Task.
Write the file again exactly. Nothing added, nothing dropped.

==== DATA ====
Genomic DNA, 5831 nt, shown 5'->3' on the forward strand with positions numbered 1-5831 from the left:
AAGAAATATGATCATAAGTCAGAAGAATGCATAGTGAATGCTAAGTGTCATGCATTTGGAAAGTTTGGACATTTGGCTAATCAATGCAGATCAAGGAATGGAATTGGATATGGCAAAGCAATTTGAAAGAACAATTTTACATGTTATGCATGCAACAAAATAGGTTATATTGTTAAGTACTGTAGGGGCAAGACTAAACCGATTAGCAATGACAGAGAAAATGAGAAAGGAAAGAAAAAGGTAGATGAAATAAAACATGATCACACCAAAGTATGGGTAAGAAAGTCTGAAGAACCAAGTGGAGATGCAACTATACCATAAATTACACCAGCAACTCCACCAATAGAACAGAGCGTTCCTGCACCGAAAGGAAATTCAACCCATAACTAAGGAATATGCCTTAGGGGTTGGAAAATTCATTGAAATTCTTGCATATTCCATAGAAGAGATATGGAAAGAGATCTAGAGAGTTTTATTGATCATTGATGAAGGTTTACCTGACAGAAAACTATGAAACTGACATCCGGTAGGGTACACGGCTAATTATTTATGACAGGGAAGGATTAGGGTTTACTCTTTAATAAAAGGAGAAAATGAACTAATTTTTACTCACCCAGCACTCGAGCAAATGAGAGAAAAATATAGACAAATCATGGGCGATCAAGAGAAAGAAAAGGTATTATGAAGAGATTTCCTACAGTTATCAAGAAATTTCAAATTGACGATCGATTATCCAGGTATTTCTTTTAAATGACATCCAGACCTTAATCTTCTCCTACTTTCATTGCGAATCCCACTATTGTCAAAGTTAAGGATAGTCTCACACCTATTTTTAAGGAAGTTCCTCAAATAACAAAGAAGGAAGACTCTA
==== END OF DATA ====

Genomic DNA, 5831 nt, shown 5'->3' on the forward strand with positions numbered 1-5831 from the left:
AAGAAATATGATCATAAGTCAGAAGAATGCATAGTGAATGCTAAGTGTCATGCATTTGGAAAGTTTGGACATTTGGCTAATCAATGCAGATCAAGGAATGGAATTGGATATGGCAAAGCAATTTGAAAGAACAATTTTACATGTTATGCATGCAACAAAATAGGTTATATTGTTAAGTACTGTAGGGGCAAGACTAAACCGATTAGCAATGACAGAGAAAATGAGAAAGGAAAGAAAAAGGTAGATGAAATAAAACATGATCACACCAAAGTATGGGTAAGAAAGTCTGAAGAACCAAGTGGAGATGCAACTATACCATAAATTACACCAGCAACTCCACCAATAGAACAGAGCGTTCCTGCACCGAAAGGAAATTCAACCCATAACTAAGGAATATGCCTTAGGGGTTGGAAAATTCATTGAAATTCTTGCATATTCCATAGAAGAGATATGGAAAGAGATCTAGAGAGTTTTATTGATCATTGATGAAGGTTTACCTGACAGAAAACTATGAAACTGACATCCGGTAGGGTACACGGCTAATTATTTATGACAGGGAAGGATTAGGGTTTACTCTTTAATAAAAGGAGAAAATGAACTAATTTTTACTCACCCAGCACTCGAGCAAATGAGAGAAAAATATAGACAAATCATGGGCGATCAAGAGAAAGAAAAGGTATTATGAAGAGATTTCCTACAGTTATCAAGAAATTTCAAATTGACGATCGATTATCCAGGTATTTCTTTTAAATGACATCCAGACCTTAATCTTCTCCTACTTTCATTGCGAATCCCACTATTGTCAAAGTTAAGGATAGTCTCACACCTATTTTTAAGGAAGTTCCTCAAATAACAAAGAAGGAAGACTCTA